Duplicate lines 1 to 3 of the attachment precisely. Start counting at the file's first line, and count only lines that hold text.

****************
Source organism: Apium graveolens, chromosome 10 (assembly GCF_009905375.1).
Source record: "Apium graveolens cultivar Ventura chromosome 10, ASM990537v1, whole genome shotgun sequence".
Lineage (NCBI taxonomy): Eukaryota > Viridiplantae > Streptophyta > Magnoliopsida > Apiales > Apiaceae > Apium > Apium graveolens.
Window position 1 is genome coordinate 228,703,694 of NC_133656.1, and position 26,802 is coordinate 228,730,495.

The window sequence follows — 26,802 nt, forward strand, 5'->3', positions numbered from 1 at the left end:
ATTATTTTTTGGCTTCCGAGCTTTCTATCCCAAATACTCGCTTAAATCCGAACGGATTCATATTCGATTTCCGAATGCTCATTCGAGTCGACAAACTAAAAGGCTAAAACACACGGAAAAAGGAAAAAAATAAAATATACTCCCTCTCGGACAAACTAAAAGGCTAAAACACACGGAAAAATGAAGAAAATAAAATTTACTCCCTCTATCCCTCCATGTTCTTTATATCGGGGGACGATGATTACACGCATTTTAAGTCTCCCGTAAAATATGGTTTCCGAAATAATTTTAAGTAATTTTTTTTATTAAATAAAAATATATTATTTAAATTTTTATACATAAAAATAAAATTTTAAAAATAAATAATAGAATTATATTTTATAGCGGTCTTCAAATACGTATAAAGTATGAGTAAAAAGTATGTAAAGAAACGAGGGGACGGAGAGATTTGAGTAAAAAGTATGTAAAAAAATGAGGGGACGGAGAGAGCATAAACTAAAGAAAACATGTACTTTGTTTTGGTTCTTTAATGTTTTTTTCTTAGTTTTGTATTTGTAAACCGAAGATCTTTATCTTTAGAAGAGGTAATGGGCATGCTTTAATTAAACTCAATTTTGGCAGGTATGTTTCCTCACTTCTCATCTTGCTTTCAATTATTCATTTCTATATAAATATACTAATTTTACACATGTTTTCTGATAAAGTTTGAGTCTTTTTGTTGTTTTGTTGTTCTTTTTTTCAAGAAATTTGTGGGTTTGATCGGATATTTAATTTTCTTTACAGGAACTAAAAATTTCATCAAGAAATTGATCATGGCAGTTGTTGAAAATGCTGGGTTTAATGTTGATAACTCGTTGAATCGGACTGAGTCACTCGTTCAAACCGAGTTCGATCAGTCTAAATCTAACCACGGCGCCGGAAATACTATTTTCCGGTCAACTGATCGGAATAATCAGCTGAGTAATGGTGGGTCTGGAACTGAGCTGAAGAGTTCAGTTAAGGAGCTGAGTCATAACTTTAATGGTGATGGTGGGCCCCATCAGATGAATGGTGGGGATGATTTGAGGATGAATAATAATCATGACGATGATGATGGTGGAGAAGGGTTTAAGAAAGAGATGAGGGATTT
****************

Source organism: Apium graveolens, chromosome 10 (assembly GCF_009905375.1).
Source record: "Apium graveolens cultivar Ventura chromosome 10, ASM990537v1, whole genome shotgun sequence".
Lineage (NCBI taxonomy): Eukaryota > Viridiplantae > Streptophyta > Magnoliopsida > Apiales > Apiaceae > Apium > Apium graveolens.